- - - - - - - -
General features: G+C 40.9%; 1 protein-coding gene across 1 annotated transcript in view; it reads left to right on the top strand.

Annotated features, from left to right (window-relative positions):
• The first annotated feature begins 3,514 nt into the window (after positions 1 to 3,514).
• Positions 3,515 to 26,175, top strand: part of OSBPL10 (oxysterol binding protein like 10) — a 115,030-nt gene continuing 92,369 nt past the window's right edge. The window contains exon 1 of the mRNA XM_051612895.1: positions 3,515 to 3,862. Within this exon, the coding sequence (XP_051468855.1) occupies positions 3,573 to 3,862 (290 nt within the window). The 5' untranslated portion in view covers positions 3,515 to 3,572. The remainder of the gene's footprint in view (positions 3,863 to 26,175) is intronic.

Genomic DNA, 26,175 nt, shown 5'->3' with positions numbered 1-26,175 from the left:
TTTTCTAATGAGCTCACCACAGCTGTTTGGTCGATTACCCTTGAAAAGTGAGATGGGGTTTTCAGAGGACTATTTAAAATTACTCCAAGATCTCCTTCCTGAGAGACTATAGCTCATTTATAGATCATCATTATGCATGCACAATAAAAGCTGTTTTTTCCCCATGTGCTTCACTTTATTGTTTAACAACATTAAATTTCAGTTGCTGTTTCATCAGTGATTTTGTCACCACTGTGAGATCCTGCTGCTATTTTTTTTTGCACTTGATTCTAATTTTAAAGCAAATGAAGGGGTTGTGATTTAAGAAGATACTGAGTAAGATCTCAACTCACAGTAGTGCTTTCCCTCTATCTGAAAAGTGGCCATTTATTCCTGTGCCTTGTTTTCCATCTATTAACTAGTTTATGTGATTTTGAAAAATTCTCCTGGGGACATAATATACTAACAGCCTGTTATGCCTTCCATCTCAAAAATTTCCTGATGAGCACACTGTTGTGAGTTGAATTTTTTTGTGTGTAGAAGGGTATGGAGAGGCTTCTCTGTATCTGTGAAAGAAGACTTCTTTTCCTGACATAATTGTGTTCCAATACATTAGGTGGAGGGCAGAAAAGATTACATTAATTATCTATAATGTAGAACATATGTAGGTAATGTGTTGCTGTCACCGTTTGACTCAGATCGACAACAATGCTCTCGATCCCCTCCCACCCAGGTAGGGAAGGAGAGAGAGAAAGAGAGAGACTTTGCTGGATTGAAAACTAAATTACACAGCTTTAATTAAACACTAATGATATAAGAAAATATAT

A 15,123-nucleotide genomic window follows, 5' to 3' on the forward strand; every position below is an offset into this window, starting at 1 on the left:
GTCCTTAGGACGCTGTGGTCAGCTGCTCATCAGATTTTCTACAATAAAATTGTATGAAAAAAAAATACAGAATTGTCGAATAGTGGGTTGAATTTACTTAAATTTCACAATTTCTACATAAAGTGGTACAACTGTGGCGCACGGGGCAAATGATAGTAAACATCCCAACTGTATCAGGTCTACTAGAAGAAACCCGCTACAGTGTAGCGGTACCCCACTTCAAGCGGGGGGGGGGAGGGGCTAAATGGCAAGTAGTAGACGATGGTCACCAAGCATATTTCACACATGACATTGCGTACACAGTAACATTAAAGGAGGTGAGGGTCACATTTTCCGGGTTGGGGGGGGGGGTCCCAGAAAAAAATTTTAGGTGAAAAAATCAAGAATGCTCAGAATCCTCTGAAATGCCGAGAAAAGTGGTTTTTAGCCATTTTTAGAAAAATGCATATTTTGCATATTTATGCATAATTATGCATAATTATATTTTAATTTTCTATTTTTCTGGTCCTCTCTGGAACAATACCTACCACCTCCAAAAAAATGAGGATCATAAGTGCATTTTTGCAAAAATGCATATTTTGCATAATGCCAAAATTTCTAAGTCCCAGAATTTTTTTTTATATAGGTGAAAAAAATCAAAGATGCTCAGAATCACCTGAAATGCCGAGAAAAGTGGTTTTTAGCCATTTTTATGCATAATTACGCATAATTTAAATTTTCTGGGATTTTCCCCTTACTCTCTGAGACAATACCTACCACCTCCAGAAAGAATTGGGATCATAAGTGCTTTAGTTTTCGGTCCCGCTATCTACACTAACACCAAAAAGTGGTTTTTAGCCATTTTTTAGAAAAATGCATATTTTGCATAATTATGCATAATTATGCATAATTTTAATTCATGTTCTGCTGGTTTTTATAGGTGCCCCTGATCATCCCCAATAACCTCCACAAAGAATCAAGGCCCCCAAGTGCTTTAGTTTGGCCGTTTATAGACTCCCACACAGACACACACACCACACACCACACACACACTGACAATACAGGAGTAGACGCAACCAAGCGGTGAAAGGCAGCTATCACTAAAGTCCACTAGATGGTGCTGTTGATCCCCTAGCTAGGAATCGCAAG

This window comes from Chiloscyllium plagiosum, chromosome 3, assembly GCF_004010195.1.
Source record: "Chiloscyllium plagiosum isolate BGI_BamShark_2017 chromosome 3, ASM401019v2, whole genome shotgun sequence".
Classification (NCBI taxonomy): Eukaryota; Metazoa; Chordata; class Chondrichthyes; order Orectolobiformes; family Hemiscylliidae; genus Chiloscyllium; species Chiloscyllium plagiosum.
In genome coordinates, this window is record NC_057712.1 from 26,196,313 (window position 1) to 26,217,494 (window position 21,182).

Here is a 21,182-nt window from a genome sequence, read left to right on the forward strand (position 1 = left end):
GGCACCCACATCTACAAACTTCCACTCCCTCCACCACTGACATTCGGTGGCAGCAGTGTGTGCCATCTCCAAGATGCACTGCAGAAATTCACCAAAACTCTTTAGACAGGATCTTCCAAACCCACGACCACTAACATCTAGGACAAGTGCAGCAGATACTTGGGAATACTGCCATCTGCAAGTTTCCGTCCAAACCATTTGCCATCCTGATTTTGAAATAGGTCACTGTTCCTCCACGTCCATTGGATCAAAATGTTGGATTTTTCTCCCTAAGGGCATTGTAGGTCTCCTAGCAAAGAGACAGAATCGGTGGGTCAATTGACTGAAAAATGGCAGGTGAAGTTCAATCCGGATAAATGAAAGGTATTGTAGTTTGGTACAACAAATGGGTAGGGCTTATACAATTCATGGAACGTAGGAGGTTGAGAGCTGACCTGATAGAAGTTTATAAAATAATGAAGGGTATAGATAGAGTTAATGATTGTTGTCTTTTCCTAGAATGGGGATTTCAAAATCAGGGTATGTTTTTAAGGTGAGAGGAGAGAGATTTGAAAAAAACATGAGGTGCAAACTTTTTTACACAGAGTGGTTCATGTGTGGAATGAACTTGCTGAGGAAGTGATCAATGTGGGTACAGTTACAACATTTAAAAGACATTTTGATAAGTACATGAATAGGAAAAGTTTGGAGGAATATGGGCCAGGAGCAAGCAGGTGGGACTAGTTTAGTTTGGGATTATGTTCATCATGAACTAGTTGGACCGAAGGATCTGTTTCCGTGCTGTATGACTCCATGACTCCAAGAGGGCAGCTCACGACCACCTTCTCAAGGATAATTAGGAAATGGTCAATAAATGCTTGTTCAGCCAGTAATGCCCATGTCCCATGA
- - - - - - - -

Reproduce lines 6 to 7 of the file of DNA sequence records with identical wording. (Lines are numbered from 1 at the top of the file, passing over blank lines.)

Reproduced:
TTTTCTAATGAGCTCACCACAGCTGTTTGGTCGATTACCCTTGAAAAGTGAGATGGGGTTTTCAGAGGACTATTTAAAATTACTCCAAGATCTCCTTCCTGAGAGACTATAGCTCATTTATAGATCATCATTATGCATGCACAATAAAAGCTGTTTTTTCCCCATGTGCTTCACTTTATTGTTTAACAACATTAAATTTCAGTTGCTGTTTCATCAGTGATTTTGTCACCACTGTGAGATCCTGCTGCTATTTTTTTTTGCACTTGATTCTAATTTTAAAGCAAATGAAGGGGTTGTGATTTAAGAAGATACTGAGTAAGATCTCAACTCACAGTAGTGCTTTCCCTCTATCTGAAAAGTGGCCATTTATTCCTGTGCCTTGTTTTCCATCTATTAACTAGTTTATGTGATTTTGAAAAATTCTCCTGGGGACATAATATACTAACAGCCTGTTATGCCTTCCATCTCAAAAATTTCCTGATGAGCACACTGTTGTGAGTTGAATTTTTTTGTGTGTAGAAGGGTATGGAGAGGCTTCTCTGTATCTGTGAAAGAAGACTTCTTTTCCTGACATAATTGTGTTCCAATACATTAGGTGGAGGGCAGAAAAGATTACATTAATTATCTATAATGTAGAACATATGTAGGTAATGTGTTGCTGTCACCGTTTGACTCAGATCGACAACAATGCTCTCGATCCCCTCCCACCCAGGTAGGGAAGGAGAGAGAGAAAGAGAGAGACTTTGCTGGATTGAAAACTAAATTACACAGCTTTAATTAAACACTAATGATATAAGAAAATATAT

A 15,123-nucleotide genomic window follows, 5' to 3' on the forward strand; every position below is an offset into this window, starting at 1 on the left: